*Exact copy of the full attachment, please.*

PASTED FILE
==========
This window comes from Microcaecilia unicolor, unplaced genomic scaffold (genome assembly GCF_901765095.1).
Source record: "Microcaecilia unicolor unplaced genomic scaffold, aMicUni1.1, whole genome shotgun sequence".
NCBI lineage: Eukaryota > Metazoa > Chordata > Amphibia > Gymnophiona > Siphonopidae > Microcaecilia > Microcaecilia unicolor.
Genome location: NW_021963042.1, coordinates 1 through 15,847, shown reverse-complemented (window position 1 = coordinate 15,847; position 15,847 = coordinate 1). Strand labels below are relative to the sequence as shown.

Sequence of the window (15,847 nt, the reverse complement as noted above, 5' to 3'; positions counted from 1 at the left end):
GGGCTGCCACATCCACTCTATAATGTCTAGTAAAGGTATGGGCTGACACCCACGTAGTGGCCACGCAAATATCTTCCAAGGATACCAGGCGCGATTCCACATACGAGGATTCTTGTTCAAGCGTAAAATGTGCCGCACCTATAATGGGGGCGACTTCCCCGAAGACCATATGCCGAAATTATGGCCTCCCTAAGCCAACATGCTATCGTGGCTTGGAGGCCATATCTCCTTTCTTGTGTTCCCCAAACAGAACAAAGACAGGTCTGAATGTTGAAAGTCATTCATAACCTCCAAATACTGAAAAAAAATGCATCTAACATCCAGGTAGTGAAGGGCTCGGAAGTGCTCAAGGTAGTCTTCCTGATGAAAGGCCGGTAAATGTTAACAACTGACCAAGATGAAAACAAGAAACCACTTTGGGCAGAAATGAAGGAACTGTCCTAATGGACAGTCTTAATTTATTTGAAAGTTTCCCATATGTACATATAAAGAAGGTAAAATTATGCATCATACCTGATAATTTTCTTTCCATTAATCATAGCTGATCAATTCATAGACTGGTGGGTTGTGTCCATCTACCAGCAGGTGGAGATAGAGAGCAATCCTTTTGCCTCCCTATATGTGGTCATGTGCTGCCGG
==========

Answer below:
This window comes from Microcaecilia unicolor, unplaced genomic scaffold (genome assembly GCF_901765095.1).
Source record: "Microcaecilia unicolor unplaced genomic scaffold, aMicUni1.1, whole genome shotgun sequence".
NCBI lineage: Eukaryota > Metazoa > Chordata > Amphibia > Gymnophiona > Siphonopidae > Microcaecilia > Microcaecilia unicolor.
Genome location: NW_021963042.1, coordinates 1 through 15,847, shown reverse-complemented (window position 1 = coordinate 15,847; position 15,847 = coordinate 1). Strand labels below are relative to the sequence as shown.

Sequence of the window (15,847 nt, the reverse complement as noted above, 5' to 3'; positions counted from 1 at the left end):
GGGCTGCCACATCCACTCTATAATGTCTAGTAAAGGTATGGGCTGACACCCACGTAGTGGCCACGCAAATATCTTCCAAGGATACCAGGCGCGATTCCACATACGAGGATTCTTGTTCAAGCGTAAAATGTGCCGCACCTATAATGGGGGCGACTTCCCCGAAGACCATATGCCGAAATTATGGCCTCCCTAAGCCAACATGCTATCGTGGCTTGGAGGCCATATCTCCTTTCTTGTGTTCCCCAAACAGAACAAAGACAGGTCTGAATGTTGAAAGTCATTCATAACCTCCAAATACTGAAAAAAAATGCATCTAACATCCAGGTAGTGAAGGGCTCGGAAGTGCTCAAGGTAGTCTTCCTGATGAAAGGCCGGTAAATGTTAACAACTGACCAAGATGAAAACAAGAAACCACTTTGGGCAGAAATGAAGGAACTGTCCTAATGGACAGTCTTAATTTATTTGAAAGTTTCCCATATGTACATATAAAGAAGGTAAAATTATGCATCATACCTGATAATTTTCTTTCCATTAATCATAGCTGATCAATTCATAGACTGGTGGGTTGTGTCCATCTACCAGCAGGTGGAGATAGAGAGCAATCCTTTTGCCTCCCTATATGTGGTCATGTGCTGCCGG